Cutting and crafting with Cricut’s Joy Xtra

May 21, 2024
2 mins read
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Cricut Joy Xtra

PAT PILCHER details how the latest super-versatile Cricut crafting machine has got his imagination running wild.

$549

 

If you’ve been following my scribbles, you’ll probably know that I’m a bit of a fan of the Cricut Maker 3 (see my review here) with which I regularly craft custom T-shirts, hoodies, mugs and all sorts of creatively cool stuff where only my imagination is the limit.

Not content with the Maker 3, the folks at Cricut have been beavering away to create a new Cricut machine and a bunch of even craftier tricks to unleash your creativity. The new machine is called the Cricut Joy Xtra, and the new tricks – well, they’re just brilliant!

Cricut machines might resemble an inkjet printer, but instead of a print head, they pack a precisely controlled blade that can cut incredibly detailed shapes into paper, wood, foil and a huge range of other clever materials. For example, clothing-friendly iron-on vinyl transfers can sparkle, glow, or even change colour depending on your body temperature. Install an engraving head, and you can even unleash your creativity on metals.

The newest trick that the folks at Cricut showcased is called Print Then Cut. Using newly launched inkjet-friendly vinyl, which you can print a multi-coloured design onto, the Cricut machine will cut around it, allowing it to be ironed onto clothes and other goodies. The net result is a super slick and professional-looking design. Alternatively, you can print with adhesive material, and the Cricut will cut out custom stickers. Needless to say, the whole stickering thing is incredibly addictive, not to mention a tonne of fun.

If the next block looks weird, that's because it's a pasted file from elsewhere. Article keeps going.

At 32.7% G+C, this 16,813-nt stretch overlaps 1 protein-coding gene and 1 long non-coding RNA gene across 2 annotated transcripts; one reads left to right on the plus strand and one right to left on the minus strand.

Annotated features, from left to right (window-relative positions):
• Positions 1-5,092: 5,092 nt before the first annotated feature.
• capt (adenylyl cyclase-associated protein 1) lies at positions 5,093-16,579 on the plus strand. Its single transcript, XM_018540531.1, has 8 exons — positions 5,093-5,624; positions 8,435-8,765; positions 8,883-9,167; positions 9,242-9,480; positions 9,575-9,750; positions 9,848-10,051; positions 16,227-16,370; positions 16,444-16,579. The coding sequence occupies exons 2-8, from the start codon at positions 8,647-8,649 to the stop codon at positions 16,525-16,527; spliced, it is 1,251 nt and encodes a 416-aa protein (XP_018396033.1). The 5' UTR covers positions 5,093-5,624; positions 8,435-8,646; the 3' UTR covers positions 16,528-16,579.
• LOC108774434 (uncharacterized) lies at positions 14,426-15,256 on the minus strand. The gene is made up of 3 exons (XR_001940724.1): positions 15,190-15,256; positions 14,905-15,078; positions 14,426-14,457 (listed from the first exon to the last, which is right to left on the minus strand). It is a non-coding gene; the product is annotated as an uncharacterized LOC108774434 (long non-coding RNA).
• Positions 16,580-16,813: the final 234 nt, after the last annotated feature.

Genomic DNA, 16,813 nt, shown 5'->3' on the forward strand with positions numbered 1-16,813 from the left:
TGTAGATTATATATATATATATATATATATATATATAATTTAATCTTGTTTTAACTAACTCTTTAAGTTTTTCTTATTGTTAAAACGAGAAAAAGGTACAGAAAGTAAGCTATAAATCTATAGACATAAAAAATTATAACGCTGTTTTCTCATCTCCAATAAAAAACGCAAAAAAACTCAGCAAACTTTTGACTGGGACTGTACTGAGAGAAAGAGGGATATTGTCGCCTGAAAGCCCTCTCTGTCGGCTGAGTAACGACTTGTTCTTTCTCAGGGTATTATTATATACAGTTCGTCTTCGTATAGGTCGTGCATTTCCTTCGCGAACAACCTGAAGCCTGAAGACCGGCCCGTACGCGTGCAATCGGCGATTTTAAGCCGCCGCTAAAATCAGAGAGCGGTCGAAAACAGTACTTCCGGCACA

The Print Then Cut feature uses built-in sensors on the cutting head of the Cricut machine, which align using registration marks added to the printed design so that the printed image can be precisely cut around. For Print Then Cut to work, your Cricut machine must have an optical sensor. It’s supported by the original Cricut Maker, Maker 3, and Explore 3. It’s also supported in Cricut’s newest machine, the Joy Xtra, which packs all the capabilities of the larger Cricut Maker 3 into a smaller form, similarly sized as its older sibling, the Cricut Joy. It will cut, print and draw with pens, consuming far less computer desk real estate.

The Cricut Joy Xtra can cut – it’ll play nice with over 50 different Cricut consumables, as well as paper, cardstock, and balsa. It comes with a standard cutting blade, but you can also add a foil transfer tool, woodcutting blades or Cricut pens. Even though it is significantly smaller than the Maker 3, the Joy Xtra can take A4-sized consumables.

Getting set up was a complete doddle. It connected to my PC/phone via Bluetooth with no fuss. The Xtra is also easier to load and use as it automatically detects when you place a consumable in it thanks to a sensor that detects when a mat has been placed in it. Cleverly, the Cricut Design Space app will give you a detailed list of all the consumables that will work with the Xtra. It automatically adjusts the settings for whichever material you select, using the right pressure to cut.

Like the larger Maker 3, the Xtra also needs some room left behind it, as the consumables feed in and out of the back as the cutting process happens. This isn’t a huge issue, but buyers will want to factor this in when placing the machine on a desk.

If you’ve been coveting the Cricut Maker 3 but don’t have the space, the Xtra will be just what the doctor ordered. It’s dead easy to set up, and its compatibility with Print And Cut and a huge range of other Cricut consumables makes it a joy to use.

https://cricut.com/en-au/cricut-joy-xtra

 

 

Pat has been talking about tech on TV, radio and print for over 20 years, having served time as a TV tech guy and currently penning reviews for Witchdoctor. He loves nothing more than rolling his sleeves up and playing with shiny gadgets.

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